We have explored the use of representations in conjunction with DNA microarray technology to measure gene copy number changes in cancer. We have demonstrated that arrays of DNA probes derived from low-complexity representations can be used to detect both amplifications and deletions when hybridized to representations of genomic DNA. The method is both reproducible and verifiable, and it is applicable even to microscopic amounts of primary tumors. We also present a mathematical model for array performance that is useful for designing and understanding DNA microarray hybridization protocols. The future applications and challenges of this approach are discussed.

Robert H. Mach
Departments of Radiology and Physiology and Pharmacology, Wake Forest University School of Medicine
Sigma Receptors as a Biomarker of the Proliferative Status of Solid Tumors

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Robert H. Mach1,2 and Kenneth T. Wheeler1
Departments of 1Radiology and 2Physiology and Pharmacology, Wake Forest University School of Medicine, Winston-Salem, NC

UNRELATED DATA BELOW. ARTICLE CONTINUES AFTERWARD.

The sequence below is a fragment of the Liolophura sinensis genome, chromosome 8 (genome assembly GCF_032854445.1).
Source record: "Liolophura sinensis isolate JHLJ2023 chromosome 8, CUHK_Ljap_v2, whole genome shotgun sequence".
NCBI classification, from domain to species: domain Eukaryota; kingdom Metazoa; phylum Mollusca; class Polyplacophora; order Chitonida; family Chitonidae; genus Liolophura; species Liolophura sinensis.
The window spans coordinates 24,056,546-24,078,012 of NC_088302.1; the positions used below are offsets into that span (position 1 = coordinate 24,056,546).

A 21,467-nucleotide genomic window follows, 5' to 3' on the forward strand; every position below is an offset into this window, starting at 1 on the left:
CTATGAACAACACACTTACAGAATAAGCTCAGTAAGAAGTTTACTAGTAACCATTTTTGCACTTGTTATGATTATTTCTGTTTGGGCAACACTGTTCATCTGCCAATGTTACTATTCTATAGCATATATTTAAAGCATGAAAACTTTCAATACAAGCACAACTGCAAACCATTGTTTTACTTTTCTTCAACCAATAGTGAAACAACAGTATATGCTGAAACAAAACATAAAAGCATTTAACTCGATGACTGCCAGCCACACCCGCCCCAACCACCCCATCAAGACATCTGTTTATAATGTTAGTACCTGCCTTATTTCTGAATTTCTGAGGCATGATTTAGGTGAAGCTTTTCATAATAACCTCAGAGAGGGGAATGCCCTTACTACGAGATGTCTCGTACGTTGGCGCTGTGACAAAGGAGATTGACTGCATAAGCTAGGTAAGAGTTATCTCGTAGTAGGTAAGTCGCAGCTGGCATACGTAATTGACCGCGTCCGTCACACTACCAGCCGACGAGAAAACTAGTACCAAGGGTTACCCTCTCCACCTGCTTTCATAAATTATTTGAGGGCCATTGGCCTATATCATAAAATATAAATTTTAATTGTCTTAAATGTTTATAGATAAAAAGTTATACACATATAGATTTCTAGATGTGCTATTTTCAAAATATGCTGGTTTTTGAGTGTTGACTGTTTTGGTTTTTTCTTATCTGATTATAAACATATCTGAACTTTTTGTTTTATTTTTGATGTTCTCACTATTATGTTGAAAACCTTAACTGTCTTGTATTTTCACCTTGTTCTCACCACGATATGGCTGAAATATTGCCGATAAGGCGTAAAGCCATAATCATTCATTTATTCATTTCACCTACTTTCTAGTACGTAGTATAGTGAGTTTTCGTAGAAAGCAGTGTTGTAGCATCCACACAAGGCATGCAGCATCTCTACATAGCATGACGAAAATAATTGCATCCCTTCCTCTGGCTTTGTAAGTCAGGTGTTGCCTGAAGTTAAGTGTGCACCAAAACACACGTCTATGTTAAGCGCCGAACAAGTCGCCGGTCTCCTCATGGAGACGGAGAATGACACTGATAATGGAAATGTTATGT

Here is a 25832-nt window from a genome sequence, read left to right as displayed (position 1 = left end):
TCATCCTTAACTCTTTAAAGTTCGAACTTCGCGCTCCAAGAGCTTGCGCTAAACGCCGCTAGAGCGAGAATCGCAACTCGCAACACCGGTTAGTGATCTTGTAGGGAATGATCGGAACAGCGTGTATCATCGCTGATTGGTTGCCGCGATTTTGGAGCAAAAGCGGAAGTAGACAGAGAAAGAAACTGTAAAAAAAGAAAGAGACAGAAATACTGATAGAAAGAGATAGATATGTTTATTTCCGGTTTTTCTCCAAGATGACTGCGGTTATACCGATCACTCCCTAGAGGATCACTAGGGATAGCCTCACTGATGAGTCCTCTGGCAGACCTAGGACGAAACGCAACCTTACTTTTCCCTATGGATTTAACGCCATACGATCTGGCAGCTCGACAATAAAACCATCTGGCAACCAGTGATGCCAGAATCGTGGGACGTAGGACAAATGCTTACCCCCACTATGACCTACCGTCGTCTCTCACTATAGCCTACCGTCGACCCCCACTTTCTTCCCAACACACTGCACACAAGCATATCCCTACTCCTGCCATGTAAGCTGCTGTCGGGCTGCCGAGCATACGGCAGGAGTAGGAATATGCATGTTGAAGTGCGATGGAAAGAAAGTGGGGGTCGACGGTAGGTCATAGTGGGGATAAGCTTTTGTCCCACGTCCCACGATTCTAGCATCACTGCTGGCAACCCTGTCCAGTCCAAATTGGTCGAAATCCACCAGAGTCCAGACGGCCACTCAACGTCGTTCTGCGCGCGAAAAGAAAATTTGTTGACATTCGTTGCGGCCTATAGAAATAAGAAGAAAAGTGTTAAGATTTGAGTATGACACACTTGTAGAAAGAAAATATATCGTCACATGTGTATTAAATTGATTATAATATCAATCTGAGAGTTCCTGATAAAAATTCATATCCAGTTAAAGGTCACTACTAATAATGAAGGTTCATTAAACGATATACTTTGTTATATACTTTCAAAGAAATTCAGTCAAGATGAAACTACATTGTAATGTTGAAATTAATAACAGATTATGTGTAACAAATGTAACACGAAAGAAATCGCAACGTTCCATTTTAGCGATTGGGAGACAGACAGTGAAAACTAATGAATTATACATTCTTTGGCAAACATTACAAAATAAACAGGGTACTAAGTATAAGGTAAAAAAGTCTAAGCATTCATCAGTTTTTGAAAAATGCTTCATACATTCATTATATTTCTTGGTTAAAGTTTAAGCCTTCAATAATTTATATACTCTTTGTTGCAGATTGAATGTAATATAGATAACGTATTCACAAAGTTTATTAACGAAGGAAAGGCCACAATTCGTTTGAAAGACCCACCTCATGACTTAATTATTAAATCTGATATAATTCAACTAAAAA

Radionuclide imaging procedures such as Single Photon Emission Computed Tomography (SPECT) and Positron Emission Tomography (PET) are having an increasing role in the diagnosis and therapeutic monitoring of cancer patients. Unlike techniques such as DNA flow cytometry of biopsy samples or fine needle aspirates, which sample only a small fraction of the tumor, SPECT and PET can image and provide information about the entire tumor. A relatively new approach toward developing radiotracers for imaging tumors is the use of radiolabeled small molecules that possess a high affinity for receptors that are abnormally expressed in tumor cells. Examples of this approach in breast cancer imaging include the use of radiolabeled estrogen and somatostatin analogues that determine the estrogen- and somatostatin-receptor status of a tumor. The goal of these imaging studies has been to predict the potential success of antiestrogens or somatostatin agonists in the treatment of cancer.